My earlier blog mentioned the possibility that the new legislation might also (A) reduce the comparatively favoured status of mixed property transactions involving both residential and non-residential property and (B) affect the availability of multiple dwelling relief (“MDR”). Happily the Condoc confirms that the mixed property rule will survive unchanged. MDR also survives but will be drastically emasculated. The “6+ rule” which provides that the non-residential SDLT rates (top rate only 4%) applies a purchase of six or more dwellings will also survive. The 3% surcharge will not apply if the 6+ rule applies.
We now know that all dwellings bought by companies will, by definition, be ARPs. MDR will be available but only by reference to the 3% surcharge rate. Suppose FlatCo Ltd buys 10 flats for £3m and claims MDR. Under the old rules, it would have paid £50,000 in SDLT. With the 3% surcharge, its SDLT bill rises to £140,000. Now it’s cheaper for FlatCo not to claim MDR, but instead to rely on the 6+ rule, because that only produces a liability of £120,000.
The Condoc admits that “large scale investors” may have a beneficial impact on housing stock and discusses two possible reliefs for them. Corporates (and, just possibly, natural persons) who either already own 15 dwellings or buy 15 of more dwellings in a single transaction may be exempt from the surcharge. The Condoc offers these two as alternatives.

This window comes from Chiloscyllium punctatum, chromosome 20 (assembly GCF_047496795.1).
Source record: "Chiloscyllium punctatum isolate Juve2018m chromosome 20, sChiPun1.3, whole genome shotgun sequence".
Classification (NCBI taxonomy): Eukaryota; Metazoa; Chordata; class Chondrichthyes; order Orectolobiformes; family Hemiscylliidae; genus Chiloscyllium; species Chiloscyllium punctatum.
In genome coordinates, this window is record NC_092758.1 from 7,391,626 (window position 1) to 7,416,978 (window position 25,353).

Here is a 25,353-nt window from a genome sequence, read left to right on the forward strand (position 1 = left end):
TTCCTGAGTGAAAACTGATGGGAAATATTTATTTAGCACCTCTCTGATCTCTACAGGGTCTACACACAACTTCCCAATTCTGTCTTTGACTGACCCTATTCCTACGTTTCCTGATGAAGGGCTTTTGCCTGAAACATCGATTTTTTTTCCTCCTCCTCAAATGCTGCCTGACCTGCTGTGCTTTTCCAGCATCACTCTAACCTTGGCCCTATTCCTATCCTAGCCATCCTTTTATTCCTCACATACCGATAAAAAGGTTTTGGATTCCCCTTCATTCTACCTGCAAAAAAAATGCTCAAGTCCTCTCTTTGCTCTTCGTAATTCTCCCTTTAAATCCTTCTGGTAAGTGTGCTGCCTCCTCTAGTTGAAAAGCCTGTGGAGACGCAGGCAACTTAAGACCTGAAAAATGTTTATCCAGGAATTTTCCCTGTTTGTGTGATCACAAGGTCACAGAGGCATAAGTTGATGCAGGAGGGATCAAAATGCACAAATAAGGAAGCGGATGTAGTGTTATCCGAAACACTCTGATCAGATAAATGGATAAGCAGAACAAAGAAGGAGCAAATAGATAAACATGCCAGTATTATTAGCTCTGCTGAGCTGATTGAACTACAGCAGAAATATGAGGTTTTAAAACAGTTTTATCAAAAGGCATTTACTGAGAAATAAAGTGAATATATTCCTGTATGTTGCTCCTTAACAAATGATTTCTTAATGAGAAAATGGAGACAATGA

SDLT treats commercial partnership purchases as purchases by all partners jointly. Where any partner already owns or has a share in a dwelling, all purchases of dwellings by the partnership will be subject to the 3% surcharge, unless the mixed property rule applies.
Where partnerships acquire property from partners or persons connected with them (and vice versa) the special partnership rules in Sch. 15 FA2003 would normally apply, imposing a deemed market value-related consideration instead of the actual one. The Condoc is silent about how the 3% surcharge regime and the special partnership rules will interact. For the moment it not stupid to assume that Sch. 15 will continue to apply to assess the amount of market value brought into charge, but that the 3% surcharge rates will apply to that amount when the property in question is an ARP, unless the mixed property rates apply instead.
Sch. 15 FA2003 treats limited liability partnerships as if they are ordinary commercial partnerships to which the Partnership Act 1890 applies; not as corporate bodies. This may mean that an LLP could claim exemption from the 3% surcharge, but only in the unlikely circumstance all its members are natural persons and none of them already owns a dwelling or a share in one.
Since almost all corporate acquisitions of dwellings will become 3% more costly on 1st April, such buyers would be well advised to try to complete before then, unless they are absolutely certain that the grandfathering rules, covered in another recent blog, will apply. The same applies to commercial partnerships, LLPs and the trustees of discretionary settlements.